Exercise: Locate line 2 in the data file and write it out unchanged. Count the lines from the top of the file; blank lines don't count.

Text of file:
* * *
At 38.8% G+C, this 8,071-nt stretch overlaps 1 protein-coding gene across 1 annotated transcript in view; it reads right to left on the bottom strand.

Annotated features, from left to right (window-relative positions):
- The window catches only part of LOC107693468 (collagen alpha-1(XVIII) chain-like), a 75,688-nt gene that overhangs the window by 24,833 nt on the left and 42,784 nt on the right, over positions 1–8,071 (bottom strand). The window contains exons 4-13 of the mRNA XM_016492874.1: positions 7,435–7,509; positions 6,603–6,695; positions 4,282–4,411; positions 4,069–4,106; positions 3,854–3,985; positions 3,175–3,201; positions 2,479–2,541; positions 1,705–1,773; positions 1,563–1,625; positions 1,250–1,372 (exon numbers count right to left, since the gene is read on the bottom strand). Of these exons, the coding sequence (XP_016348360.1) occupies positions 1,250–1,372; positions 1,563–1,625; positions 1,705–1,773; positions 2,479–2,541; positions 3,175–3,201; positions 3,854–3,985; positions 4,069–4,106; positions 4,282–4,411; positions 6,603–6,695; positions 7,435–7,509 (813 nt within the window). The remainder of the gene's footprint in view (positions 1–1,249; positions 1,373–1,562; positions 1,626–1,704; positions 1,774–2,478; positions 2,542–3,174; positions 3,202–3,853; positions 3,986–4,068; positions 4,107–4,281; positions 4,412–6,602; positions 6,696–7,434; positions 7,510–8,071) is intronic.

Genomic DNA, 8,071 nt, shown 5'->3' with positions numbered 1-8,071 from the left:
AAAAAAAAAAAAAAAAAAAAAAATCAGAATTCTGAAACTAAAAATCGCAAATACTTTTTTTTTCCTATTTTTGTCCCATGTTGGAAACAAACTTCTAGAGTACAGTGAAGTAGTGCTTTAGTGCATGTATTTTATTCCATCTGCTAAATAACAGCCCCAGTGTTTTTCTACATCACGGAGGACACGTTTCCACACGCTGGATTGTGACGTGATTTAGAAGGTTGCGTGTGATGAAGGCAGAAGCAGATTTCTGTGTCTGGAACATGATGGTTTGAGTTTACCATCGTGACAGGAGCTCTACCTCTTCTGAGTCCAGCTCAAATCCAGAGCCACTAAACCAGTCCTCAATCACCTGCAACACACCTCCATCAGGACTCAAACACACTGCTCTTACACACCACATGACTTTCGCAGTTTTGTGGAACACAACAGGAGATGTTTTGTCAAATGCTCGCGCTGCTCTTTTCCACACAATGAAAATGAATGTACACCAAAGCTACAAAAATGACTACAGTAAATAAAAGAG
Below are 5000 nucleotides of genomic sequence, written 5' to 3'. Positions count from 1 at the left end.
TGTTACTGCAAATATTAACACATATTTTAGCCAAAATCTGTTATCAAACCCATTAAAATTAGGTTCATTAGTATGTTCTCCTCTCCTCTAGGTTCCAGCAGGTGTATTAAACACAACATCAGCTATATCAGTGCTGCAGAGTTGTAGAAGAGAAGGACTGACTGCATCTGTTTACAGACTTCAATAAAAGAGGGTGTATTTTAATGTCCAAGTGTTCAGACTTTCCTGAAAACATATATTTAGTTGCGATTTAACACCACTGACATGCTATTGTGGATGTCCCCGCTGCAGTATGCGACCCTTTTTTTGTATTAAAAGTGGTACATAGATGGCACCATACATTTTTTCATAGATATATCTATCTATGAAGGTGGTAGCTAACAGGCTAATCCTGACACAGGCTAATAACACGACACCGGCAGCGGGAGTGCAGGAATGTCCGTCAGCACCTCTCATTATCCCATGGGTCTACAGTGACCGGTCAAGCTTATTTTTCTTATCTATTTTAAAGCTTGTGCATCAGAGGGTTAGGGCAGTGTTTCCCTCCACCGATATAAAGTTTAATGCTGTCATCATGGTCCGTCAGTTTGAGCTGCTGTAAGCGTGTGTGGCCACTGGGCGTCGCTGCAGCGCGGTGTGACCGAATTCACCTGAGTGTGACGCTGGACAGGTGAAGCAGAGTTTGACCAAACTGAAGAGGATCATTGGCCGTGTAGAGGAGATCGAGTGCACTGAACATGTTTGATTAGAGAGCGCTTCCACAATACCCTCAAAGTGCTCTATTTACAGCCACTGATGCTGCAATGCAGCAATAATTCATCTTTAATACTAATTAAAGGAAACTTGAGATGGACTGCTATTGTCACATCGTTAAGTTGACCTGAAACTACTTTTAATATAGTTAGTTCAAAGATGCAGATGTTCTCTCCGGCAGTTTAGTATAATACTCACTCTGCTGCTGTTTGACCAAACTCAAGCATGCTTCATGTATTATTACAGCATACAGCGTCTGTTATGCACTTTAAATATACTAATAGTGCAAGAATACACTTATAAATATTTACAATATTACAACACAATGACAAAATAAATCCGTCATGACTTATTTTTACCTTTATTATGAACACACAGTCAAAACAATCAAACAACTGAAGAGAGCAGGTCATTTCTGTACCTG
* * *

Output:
Annotated features, from left to right (window-relative positions):